We spoke with Jennifer and Eric, married 17 years, parents of teens, and co-owners of a business. They both reported a “dulling” of their relationship. The conversation was becoming boring. Fights and arguments surrounding work (where Eric is Jennifer’s manager) spilled over into their home life. The boss/employee dynamic wasn’t translating well into their daily life, and there were feelings that they needed to bring to light.

Power struggles can be a common source of conflict when couples work together, like Jennifer and Eric, and even when they don’t. Sharing a home office or simply sharing the tasks of managing a household together can permeate every interaction and lead to arguments.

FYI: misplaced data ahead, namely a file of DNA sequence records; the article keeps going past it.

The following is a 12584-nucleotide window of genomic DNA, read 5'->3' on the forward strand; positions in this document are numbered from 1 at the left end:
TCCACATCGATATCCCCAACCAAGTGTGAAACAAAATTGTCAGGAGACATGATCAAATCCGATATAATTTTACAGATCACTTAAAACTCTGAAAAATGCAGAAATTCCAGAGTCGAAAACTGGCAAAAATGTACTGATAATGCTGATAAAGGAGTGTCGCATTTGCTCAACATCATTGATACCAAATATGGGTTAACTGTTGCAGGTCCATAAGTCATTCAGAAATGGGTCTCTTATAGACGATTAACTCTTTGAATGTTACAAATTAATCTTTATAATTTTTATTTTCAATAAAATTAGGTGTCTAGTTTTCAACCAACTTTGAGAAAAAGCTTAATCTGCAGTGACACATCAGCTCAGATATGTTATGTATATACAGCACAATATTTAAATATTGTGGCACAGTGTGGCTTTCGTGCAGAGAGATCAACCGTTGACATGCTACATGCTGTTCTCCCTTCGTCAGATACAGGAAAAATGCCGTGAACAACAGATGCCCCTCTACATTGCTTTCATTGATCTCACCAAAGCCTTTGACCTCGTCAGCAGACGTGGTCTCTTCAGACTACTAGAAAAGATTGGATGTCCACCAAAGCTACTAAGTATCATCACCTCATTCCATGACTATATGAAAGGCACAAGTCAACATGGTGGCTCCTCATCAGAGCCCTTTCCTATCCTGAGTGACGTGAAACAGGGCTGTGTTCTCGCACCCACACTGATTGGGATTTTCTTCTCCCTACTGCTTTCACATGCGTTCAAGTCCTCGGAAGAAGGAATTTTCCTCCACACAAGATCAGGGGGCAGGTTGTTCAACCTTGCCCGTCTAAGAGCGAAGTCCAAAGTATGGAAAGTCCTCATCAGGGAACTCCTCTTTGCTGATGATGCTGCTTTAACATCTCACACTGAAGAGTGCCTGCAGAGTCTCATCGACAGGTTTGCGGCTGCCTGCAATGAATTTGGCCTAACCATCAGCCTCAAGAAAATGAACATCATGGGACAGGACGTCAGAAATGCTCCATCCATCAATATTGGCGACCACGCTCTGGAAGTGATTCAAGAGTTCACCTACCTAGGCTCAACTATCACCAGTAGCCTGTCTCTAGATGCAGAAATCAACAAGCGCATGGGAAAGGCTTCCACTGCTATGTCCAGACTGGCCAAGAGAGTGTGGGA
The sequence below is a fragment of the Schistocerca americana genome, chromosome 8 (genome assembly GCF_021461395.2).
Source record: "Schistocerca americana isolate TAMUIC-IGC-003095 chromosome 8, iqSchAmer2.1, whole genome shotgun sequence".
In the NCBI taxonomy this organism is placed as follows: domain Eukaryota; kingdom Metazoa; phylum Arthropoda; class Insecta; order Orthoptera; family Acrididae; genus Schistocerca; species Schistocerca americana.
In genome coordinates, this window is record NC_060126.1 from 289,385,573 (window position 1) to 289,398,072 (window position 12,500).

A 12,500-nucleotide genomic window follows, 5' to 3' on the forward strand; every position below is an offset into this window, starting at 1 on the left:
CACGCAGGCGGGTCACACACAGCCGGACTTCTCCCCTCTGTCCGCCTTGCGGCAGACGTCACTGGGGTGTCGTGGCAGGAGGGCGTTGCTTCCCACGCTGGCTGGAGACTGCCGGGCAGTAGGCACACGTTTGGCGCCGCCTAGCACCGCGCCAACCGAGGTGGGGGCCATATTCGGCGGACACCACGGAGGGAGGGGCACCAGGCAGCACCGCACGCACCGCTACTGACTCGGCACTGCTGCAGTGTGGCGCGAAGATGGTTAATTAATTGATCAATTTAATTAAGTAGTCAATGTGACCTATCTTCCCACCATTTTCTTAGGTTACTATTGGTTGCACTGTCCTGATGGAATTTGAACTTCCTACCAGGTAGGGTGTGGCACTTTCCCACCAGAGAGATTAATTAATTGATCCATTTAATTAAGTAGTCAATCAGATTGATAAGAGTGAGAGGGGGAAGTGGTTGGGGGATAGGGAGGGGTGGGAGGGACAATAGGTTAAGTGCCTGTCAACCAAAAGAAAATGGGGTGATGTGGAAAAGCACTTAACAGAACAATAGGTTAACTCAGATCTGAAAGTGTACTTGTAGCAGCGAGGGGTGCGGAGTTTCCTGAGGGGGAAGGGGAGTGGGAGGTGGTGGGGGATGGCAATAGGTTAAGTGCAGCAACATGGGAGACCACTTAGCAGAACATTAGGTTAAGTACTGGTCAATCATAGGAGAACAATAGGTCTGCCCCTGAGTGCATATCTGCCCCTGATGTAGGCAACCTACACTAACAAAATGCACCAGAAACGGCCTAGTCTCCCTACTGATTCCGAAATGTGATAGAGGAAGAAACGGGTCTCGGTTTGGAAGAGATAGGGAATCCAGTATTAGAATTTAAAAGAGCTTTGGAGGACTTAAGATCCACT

Suddenly couples find themselves simply talking about bills and “to-do lists” or zoning out with soft addictions in front of the television. One person takes the lead as the “boss,” and the other resents them for being so damn bossy. The fun of the relationship has disappeared. If this has become your relationship, it’s time to WAKE UP!


Couples need to break out of the routine and find new ways to orient towards aliveness. New experiences are essential—and we don’t need to go around the globe to get them.


We can find many unique and engaging experiences right in our own backyards. We can think back to what we did when we were first dating. Maybe we loved spending time outdoors, antique shopping, or dancing. It’s time to reengage in the things that stimulate both members of the relationship.